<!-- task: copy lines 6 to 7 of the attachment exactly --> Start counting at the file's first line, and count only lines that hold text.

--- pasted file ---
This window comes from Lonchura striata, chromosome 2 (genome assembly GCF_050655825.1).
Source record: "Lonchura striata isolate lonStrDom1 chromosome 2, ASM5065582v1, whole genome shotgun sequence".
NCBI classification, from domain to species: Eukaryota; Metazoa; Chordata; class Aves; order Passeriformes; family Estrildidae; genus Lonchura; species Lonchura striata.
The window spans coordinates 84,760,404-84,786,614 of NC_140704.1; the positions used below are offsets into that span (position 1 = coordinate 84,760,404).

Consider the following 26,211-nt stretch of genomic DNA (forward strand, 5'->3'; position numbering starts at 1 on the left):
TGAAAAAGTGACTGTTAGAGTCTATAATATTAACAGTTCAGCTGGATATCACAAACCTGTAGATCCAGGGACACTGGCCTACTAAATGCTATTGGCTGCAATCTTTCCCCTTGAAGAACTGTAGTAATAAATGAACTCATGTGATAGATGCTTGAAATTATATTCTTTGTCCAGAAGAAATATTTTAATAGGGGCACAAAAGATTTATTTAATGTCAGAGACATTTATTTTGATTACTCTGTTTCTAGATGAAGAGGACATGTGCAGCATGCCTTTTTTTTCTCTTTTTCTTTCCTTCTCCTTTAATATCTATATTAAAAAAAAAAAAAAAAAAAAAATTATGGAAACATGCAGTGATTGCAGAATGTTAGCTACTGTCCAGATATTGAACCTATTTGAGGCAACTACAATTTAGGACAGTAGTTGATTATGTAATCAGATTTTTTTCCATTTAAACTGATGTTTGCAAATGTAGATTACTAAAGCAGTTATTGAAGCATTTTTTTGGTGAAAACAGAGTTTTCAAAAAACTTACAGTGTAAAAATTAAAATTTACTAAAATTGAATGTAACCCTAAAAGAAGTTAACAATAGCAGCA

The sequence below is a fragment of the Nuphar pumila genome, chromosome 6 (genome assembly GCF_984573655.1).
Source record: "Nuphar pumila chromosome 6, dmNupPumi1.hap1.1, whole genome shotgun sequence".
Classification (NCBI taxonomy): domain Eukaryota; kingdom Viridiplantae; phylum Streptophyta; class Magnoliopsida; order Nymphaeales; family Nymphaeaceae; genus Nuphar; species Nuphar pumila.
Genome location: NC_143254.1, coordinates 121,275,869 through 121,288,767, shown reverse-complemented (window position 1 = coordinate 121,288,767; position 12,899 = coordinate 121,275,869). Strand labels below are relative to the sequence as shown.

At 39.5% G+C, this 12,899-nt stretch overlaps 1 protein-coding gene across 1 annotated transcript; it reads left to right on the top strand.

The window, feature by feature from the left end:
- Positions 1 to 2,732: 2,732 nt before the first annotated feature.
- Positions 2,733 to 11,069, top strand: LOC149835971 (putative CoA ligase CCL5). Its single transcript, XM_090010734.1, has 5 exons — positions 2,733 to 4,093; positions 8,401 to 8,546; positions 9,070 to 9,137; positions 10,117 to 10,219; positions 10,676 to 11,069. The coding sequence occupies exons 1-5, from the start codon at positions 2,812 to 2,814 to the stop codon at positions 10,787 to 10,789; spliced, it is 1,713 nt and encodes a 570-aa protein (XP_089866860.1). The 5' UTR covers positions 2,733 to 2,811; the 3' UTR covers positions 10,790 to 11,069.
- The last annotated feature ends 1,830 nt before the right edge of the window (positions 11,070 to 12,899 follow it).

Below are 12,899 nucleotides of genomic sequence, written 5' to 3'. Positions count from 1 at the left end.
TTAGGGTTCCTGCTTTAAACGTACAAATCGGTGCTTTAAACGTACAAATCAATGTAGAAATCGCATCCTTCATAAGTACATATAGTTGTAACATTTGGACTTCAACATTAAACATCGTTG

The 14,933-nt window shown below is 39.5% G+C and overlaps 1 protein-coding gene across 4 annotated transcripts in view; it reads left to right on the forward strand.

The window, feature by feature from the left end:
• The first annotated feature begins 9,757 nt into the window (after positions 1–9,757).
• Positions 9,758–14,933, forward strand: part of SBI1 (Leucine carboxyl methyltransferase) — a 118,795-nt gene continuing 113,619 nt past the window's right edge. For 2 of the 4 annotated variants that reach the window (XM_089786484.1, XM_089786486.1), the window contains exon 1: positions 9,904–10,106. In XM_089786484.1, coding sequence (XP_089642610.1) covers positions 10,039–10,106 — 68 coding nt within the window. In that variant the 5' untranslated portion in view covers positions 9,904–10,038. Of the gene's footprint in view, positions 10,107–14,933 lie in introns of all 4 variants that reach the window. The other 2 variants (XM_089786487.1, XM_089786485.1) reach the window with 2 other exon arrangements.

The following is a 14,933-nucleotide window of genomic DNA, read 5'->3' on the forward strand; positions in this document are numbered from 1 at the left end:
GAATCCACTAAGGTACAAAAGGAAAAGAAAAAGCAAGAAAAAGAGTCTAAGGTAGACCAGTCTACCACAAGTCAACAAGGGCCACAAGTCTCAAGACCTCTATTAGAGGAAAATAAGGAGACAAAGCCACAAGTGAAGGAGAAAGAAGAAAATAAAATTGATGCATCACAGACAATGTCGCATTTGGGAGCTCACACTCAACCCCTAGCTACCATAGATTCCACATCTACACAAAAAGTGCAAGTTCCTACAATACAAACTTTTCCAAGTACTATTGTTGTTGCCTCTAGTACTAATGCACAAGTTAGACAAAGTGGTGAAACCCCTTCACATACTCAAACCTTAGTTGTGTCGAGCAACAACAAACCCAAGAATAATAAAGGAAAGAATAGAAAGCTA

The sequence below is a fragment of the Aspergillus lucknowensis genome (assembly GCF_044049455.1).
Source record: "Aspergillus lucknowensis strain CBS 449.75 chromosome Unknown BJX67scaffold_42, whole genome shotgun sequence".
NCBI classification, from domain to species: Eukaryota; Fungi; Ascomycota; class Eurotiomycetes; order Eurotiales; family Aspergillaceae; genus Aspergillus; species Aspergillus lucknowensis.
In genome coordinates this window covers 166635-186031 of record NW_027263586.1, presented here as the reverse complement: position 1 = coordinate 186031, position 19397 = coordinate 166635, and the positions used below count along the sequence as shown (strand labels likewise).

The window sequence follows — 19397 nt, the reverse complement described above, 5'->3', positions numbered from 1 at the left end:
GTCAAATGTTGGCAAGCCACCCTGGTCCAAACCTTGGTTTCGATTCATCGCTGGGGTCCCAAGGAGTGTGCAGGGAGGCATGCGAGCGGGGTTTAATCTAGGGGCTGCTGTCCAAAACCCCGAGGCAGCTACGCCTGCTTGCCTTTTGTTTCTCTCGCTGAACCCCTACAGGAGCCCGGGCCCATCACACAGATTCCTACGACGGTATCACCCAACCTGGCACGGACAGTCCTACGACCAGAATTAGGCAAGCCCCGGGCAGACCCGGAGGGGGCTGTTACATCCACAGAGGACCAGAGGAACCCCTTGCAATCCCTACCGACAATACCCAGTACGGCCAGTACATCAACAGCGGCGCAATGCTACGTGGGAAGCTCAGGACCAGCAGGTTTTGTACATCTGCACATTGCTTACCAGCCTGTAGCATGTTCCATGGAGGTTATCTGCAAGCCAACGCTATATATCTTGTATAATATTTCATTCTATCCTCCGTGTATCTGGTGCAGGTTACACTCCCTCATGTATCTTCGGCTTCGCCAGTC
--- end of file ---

TGAAAAAGTGACTGTTAGAGTCTATAATATTAACAGTTCAGCTGGATATCACAAACCTGTAGATCCAGGGACACTGGCCTACTAAATGCTATTGGCTGCAATCTTTCCCCTTGAAGAACTGTAGTAATAAATGAACTCATGTGATAGATGCTTGAAATTATATTCTTTGTCCAGAAGAAATATTTTAATAGGGGCACAAAAGATTTATTTAATGTCAGAGACATTTATTTTGATTACTCTGTTTCTAGATGAAGAGGACATGTGCAGCATGCCTTTTTTTTCTCTTTTTCTTTCCTTCTCCTTTAATATCTATATTAAAAAAAAAAAAAAAAAAAAAATTATGGAAACATGCAGTGATTGCAGAATGTTAGCTACTGTCCAGATATTGAACCTATTTGAGGCAACTACAATTTAGGACAGTAGTTGATTATGTAATCAGATTTTTTTCCATTTAAACTGATGTTTGCAAATGTAGATTACTAAAGCAGTTATTGAAGCATTTTTTTGGTGAAAACAGAGTTTTCAAAAAACTTACAGTGTAAAAATTAAAATTTACTAAAATTGAATGTAACCCTAAAAGAAGTTAACAATAGCAGCA

The sequence below is a fragment of the Nuphar pumila genome, chromosome 6 (genome assembly GCF_984573655.1).